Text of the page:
Lastly, the Maundy Thursday liturgy from the Eastern Church includes key events from Jesus’s life:
- “The Maundy Thursday Rite”: This commemorates the act of humility and service demonstrated by Jesus when he washed the feet of his disciples, setting a paradigm of humble servitude for his followers to emulate.
- “The Commemoration of the Last Supper”: This event remembers the poignant final meal Jesus shared with his disciples. During this meal, Jesus broke bread and shared wine, symbolic actions that led to the institution of the Eucharist, a central sacrament in Christianity.
- “The Solitary Vigil in Gethsemane”: This is a reflection on the time when Jesus withdrew into the Garden of Gethsemane to pray. He grappled with fear and sorrow, knowing the suffering he was about to endure, embodying his fully human nature.
- “The Treachery of Judas”: This recalls the painful moment when Judas Iscariot, one of Jesus’ disciples, betrayed him with a kiss to the arresting soldiers, leading to Jesus’ arrest.
- “Jesus’s Trial before High Priest Caiaphas”: This event signifies the first of Jesus’ two trials where he was falsely accused and condemned for blasphemy before the Sanhedrin, the Jewish court, presided over by High Priest Caiaphas.
- “Jesus’s Audience with Pontius Pilate”: This recalls the second trial where Jesus was brought before the Roman Governor Pontius Pilate. Despite finding no fault in Jesus, Pilate succumbed to public pressure, allowing the sentence of crucifixion.
- “The Scourging at the Pillar”: This event represents the physical suffering Jesus endured when he was flogged mercilessly by Roman soldiers, as part of his punishment before crucifixion.
- “The Crowning with Thorns”: This event is a poignant reminder of the mockery and humiliation Jesus faced when the soldiers, in a cruel jest, crowned him with a circlet of thorns, furthering his physical torment.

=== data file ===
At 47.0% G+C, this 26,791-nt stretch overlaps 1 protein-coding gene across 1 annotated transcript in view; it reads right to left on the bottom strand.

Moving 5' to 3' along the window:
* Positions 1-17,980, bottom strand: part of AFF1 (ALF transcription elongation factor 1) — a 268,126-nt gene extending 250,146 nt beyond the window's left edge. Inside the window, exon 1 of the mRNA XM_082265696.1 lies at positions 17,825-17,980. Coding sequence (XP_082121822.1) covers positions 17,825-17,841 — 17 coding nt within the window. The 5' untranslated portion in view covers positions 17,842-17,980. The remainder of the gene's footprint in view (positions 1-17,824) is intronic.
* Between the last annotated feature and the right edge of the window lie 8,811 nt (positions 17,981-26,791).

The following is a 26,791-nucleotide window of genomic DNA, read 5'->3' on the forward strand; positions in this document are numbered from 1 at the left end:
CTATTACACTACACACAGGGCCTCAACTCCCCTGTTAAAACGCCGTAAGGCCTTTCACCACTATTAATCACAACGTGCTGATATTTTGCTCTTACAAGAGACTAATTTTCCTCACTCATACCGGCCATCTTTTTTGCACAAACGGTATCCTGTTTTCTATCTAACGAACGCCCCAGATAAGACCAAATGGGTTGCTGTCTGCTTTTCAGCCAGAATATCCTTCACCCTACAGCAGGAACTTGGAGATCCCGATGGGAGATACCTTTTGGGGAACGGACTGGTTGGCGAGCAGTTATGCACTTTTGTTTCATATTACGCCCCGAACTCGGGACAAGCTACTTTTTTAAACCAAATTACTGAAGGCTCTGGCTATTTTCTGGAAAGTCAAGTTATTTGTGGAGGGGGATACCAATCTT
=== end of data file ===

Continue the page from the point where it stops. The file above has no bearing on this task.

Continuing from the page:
- “The Sorrowful Journey to Calvary”: This portrays Jesus’ torturous journey carrying his own cross to the site of his execution, known as Golgotha or Calvary.
- “The Crucifixion”: This marks the climax of Jesus’s Passion. He was nailed to the cross, dying a painful death, which is seen by Christians as the ultimate act of divine love and redemption for humanity’s sins.
- “The Descent from the Cross”: This illustrates the poignant moment when Jesus’s lifeless body was taken down from the cross. His friends and family, including his mother Mary, mourned his death, prefiguring his resurrection.
- The Entombment: depicts the sorrowful yet pivotal event of Jesus Christ’s burial, following His crucifixion. The image carries immense spiritual significance, encapsulating the aftermath of the Passion and preceding the joyous Resurrection. Jesus’s lifeless body is often shown being prepared for burial or being placed in a tomb, which signifies the cave in the Garden of Gethsemane. His body is usually painted with a lifeless pallor, and wrapped in a burial shroud, reminiscent of the actual burial customs of first-century Jewish society. Surrounding Jesus are usually the key figures from the Biblical narrative: the Virgin Mary, His mother, often depicted in an attitude of grief; John the Apostle, identifiable by his youthful appearance; and Joseph of Arimathea and Nicodemus, who assisted in the burial. Sometimes, the three Marys (Mary Magdalene, Mary, the mother of James, and Mary Salome) are also included, as they were present according to the Gospel accounts.
Beautiful, old icon with both the New Testament and the Old Testament Trinity. Unrestorated.